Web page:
Kinda reminds me of a line out of "Butch Cassidy & the Sundance Kid", when they're on the run. Cassidy asks, "Who's the best lawman?" The Kid replies, "Best? You mean toughest...or easiest to bribe?"
Everything has a context. When assessing bladesmiths, one person's best might mean perfection in finish work. Another's might be original design--either in terms of aesthetics or in terms of function, or both. Then again, one might ask who forges the best steel, assuming that by bladesmith you mean someone who forges rather than creating by stock removal.
In the October 1997 issue of BLADE Magazine, Ed Fowler reported on a 52100 blade tested by Metallographic Laboratory Services in California. The owner of the lab stated that the sample had the finest grain structure in the cutting edge of any steel he had ever examined, with carbide size between 1/2 and 1 micron. As Mr. Fowler said in the article, "This is as fine as it gets," comparing it to D2 at 10-15 microns and CPM420V at 2-4 microns.
That blade was forged and heat treated by Rick Dunkerley. The same knife was later put through a flex test in which it was clamped in a vise, bent 90 degrees, then bent back 180 degrees, back again 180 degrees, back again 180 degrees, back again 180 degrees, back again 180 degrees and finally cracked at the edge on the next flex. In cutting tests a Dunkerley 52100 blade has made over 1000 cuts through rope without re-sharpening. With a few strokes on a fine Arkansas, that edge was restored to full sharpness. Both the flex test and cutting test were witnessed by other knife makers with national reputations, Phil Wilson on the flex test and Barry Gallagher on the rope cutting, I believe.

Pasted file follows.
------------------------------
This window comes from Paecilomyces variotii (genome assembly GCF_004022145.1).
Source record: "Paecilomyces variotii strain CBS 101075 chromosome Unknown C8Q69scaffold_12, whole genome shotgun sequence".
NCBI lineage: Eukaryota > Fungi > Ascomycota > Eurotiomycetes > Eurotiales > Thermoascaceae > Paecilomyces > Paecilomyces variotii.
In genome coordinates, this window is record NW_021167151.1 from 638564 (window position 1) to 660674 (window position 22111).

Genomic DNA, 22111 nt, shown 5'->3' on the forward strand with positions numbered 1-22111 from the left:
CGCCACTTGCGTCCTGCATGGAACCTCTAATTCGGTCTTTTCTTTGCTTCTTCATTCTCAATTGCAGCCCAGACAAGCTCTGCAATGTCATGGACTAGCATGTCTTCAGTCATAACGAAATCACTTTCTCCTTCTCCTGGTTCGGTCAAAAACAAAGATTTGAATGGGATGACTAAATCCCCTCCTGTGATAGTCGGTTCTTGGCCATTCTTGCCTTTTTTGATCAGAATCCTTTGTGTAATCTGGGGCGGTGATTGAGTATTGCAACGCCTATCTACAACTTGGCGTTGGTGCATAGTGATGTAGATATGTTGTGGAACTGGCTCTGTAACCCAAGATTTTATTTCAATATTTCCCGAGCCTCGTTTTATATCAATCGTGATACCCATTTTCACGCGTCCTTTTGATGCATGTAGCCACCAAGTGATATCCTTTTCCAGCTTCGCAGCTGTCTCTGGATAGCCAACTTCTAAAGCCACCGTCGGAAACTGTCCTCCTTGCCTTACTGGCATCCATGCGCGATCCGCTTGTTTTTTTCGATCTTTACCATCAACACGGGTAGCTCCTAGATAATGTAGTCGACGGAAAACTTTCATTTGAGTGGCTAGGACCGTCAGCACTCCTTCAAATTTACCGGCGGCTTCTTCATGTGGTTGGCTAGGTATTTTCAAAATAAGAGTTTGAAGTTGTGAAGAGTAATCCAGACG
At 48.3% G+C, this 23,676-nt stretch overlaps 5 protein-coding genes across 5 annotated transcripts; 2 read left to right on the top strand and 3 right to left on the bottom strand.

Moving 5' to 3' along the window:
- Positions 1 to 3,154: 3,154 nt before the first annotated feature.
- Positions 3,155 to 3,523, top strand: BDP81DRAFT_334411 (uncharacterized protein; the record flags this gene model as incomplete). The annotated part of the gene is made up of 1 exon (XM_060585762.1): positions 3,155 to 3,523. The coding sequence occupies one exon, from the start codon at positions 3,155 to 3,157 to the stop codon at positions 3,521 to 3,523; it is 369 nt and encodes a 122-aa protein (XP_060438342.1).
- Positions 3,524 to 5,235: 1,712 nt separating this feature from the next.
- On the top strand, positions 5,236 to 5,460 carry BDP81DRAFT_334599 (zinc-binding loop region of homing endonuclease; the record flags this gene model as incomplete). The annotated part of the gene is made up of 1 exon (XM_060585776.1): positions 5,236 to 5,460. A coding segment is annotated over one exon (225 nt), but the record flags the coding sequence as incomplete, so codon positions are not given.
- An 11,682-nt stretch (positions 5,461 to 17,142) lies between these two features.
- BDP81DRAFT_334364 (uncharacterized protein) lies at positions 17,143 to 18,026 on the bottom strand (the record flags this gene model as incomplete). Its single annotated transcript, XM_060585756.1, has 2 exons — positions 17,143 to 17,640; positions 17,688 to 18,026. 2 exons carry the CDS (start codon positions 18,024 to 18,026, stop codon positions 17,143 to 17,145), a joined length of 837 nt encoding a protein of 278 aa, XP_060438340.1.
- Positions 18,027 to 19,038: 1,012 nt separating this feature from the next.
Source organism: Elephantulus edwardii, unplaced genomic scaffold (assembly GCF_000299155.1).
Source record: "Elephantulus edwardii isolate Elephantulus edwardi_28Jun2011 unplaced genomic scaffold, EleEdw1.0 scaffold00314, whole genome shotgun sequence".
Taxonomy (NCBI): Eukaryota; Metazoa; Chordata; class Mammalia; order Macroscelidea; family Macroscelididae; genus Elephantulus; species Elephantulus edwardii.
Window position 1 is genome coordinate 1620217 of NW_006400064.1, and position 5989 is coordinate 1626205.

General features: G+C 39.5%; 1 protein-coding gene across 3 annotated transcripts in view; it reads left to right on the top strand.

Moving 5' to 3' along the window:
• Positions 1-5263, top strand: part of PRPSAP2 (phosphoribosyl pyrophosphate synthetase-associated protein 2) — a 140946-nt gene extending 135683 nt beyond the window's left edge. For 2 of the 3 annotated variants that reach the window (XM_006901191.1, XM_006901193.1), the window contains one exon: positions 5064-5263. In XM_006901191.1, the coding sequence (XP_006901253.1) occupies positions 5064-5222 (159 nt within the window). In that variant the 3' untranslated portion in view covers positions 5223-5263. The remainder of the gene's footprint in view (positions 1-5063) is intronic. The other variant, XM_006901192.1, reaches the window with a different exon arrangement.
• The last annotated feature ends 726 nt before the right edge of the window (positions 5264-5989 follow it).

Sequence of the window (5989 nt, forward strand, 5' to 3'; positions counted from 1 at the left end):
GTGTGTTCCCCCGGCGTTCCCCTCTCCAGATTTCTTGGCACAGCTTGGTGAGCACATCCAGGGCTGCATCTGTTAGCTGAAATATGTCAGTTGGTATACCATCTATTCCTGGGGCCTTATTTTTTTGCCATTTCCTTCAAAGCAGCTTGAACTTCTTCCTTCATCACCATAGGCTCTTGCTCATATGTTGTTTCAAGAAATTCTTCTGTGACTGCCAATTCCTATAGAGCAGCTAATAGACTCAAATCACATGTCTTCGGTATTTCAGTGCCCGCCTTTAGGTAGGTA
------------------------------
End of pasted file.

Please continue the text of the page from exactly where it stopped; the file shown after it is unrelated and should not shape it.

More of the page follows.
52100 is Rick's basic "using knife" steel, and he uses and tests his own hunting knives as a professional outfitter and elk hunting guide in Montana. He also does some of the most elaborate mosaic damascus to be found, having won national awards in many categories, and has even forged CPM steels--both from powder and from bar stock.
I’d have to put him on my short list.
For variety of experience with forging different kinds of blades and steel, and for innovation, I’d have to add Steve Schwarzer. He’s forged just about anything one can forge in the way of knife blades and steels, and was instrumental in the development of mosaic damascus as we know it today. He studied techniques from ancient Italian glassware artists and applied them to the forging of damascus steel, continuing its development and perfection until it now has become the standard for beauty and intricacy in forged blade steels.
So, there’s two I’d have to look at putting in the top ten or fewer—probably fewer as far as US bladesmiths go. I admit I’m not familiar with the talent worldwide.